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USCIS Proposes New Public Charge Rule for Green Card Applicants

Posted by Hugo Valverde | Jun 04, 2022 | 0 Comments

Photo by Tingey Injury Law Firm on Unsplash

Rules usually represent something that is put in place almost permanently - a standard to go by that is steady and reliable. In the world of agency based immigration law though, rules seem to change almost weekly. 

In the case of a proposed rule change announced by the Department of Homeland Security (DHS), the change is welcome. 

If put in place, the proposed rule will change how DHS applies the public charge rule of inadmissibility. 

Some History…

In 2019 the Trump Administration expanded the term “public charge” in its consideration of the benefits noncitizens accessed, in reference to their immigration petitions. 

The change in 2019 to the public charge rule made it harder for immigrants to become permanent residents because instead of asking whether the petitioner had ever used government assistance in the past, it asked whether the petitioner was likely to rely on government benefits in the future. Essentially it made it much more difficult for people in a lower economic bracket to get visas or green cards because they had difficulty proving they would not become a ‘public charge' in the future.

Under the new proposed rule, DHS proposes to define “likely at any time to become a public charge” as “likely to become primarily dependent on the government for subsistence.” 

What Does this Mean for Benefits?

Under the proposed rule DHS WILL consider the following when determining a public charge inadmissibility determination:

  • Supplemental Security Income (SSI); 
  • Cash assistance for income maintenance under the Temporary Assistance for Needy Families (TANF) program; 
  • State, Tribal, territorial, and local cash assistance for income maintenance; and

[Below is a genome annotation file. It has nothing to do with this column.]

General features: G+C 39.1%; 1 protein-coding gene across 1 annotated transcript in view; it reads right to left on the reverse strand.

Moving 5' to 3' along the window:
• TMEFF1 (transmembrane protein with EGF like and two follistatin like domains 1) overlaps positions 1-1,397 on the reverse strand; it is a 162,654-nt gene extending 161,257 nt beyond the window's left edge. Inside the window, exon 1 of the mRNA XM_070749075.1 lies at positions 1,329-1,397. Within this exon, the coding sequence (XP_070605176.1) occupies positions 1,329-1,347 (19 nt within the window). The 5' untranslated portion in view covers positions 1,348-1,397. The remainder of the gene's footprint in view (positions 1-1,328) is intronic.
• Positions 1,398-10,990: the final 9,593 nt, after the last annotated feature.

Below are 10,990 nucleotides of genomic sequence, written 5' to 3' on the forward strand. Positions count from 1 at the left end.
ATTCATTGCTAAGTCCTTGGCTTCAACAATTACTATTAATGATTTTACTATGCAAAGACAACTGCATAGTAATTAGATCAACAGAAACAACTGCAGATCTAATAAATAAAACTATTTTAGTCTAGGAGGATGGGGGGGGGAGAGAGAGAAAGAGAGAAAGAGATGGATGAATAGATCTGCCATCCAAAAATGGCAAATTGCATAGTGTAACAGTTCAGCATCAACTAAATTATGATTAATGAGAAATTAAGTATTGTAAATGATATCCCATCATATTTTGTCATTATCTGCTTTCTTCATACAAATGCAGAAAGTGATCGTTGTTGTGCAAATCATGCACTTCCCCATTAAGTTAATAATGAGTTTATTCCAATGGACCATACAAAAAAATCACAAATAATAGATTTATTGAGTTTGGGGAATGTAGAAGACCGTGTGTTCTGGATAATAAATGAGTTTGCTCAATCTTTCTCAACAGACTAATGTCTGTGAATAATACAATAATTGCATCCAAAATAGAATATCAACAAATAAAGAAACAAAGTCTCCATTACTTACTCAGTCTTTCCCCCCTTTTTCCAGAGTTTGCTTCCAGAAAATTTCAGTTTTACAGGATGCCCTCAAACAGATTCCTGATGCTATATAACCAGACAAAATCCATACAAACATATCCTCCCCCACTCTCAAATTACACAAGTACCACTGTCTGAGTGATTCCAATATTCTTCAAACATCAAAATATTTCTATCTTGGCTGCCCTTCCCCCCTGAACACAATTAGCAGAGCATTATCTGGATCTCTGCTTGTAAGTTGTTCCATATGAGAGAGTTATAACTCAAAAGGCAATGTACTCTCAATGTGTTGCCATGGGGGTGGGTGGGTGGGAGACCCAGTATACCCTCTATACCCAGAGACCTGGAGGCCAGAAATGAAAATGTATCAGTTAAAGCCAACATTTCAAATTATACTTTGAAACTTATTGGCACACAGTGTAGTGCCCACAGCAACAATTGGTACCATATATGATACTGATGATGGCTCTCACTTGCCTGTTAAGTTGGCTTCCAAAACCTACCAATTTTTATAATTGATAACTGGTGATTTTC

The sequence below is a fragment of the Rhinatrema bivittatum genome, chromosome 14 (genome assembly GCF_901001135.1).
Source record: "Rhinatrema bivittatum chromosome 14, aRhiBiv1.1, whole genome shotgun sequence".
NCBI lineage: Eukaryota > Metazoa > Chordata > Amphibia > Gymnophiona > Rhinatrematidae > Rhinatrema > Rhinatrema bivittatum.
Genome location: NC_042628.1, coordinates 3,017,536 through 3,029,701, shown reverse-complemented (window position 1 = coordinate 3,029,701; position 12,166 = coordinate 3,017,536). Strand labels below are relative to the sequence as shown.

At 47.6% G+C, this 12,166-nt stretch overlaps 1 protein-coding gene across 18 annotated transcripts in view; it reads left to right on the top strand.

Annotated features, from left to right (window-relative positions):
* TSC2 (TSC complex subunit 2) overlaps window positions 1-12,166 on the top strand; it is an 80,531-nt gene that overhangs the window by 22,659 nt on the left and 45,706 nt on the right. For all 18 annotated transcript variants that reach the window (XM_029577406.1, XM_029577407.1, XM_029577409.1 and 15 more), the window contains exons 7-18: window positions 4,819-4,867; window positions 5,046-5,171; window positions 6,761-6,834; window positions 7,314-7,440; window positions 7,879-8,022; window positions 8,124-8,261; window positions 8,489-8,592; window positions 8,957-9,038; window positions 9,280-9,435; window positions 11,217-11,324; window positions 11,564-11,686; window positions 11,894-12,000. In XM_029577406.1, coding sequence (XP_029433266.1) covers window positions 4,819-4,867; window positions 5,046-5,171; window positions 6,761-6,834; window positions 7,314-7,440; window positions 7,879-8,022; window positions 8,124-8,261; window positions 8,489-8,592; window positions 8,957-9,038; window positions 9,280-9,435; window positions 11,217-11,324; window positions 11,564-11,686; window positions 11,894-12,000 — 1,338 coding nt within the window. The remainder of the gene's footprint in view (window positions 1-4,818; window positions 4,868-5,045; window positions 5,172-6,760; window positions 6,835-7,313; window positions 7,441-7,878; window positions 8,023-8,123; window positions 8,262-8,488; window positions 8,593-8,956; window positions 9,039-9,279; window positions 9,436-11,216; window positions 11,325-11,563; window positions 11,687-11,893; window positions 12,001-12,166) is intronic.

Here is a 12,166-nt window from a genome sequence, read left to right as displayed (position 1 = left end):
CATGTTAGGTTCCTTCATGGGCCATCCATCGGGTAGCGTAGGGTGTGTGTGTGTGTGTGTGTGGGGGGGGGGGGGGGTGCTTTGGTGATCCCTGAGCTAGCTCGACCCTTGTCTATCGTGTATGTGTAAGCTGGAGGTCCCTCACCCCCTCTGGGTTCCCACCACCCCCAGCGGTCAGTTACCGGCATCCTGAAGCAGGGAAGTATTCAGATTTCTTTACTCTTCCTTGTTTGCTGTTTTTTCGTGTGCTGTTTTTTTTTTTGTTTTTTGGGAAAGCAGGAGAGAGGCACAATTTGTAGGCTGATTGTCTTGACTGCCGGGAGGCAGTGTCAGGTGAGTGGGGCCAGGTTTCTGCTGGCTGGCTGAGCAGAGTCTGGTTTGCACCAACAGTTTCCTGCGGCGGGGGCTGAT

• Long-term institutionalization at government expense; 

But WILL NOT consider the following benefits:

  • Supplemental Nutrition Assistance Program (SNAP); 
  • the Children's Health Insurance Program;
  • most Medicaid benefits (except for long-term institutionalization at government expense);
  • housing benefit, and 
  • transportation vouchers. 

DHS would also not consider disaster assistance received under the Stafford Act; pandemic assistance; benefits received via a tax credit or deduction; or Social Security, government pensions, or other earned benefits.

DHS Secretary Alejandro N. Mayorkas stated that the 2019 public charge rule was not aligned with our nation's values, and the rule change is taking place so that people will not be penalized for accessing certain health benefits and other government services. 

As a reminder, some categories of noncitizens are exempt from the public charge ground of inadmissibility and would not be subject to the proposed rule. 

These include: 

  • refugees, 
  • asylees, 
  • noncitizens applying for or re-registering for temporary protected status (TPS), 
  • special immigration juveniles, 
  • T and U nonimmigrants, and 
  • self-petitioners under the Violence Against Women Act (VAWA).

Can I Get Health Insurance from the State or Federal Government Now?

If you are a qualified non-citizen you may be eligible for health insurance under the Health Insurance Marketplace. However, if you are undocumented your options are still very limited. Undocumented children and those needing prenatal care may be eligible for health chare in Virginia. Even with the proposed rule change, it is still wise to consult with an immigration attorney before signing up for state or national benefits. 

If you have questions about whether a certain benefit may make you a ‘public charge,' please reach out to us at (757) 422-8472, or send us a message on our website. You can also schedule an appointment with one of our attorneys by clicking on this link.

About the Author

Hugo Valverde

Hugo's passion for immigration law stems from his own family's immigration experience. His father and mother came to the United States from Peru fleeing political persecution, and as he grew up, Hugo spent many summers in Peru. Hugo uses his experience growing up in an immigrant family and time a...


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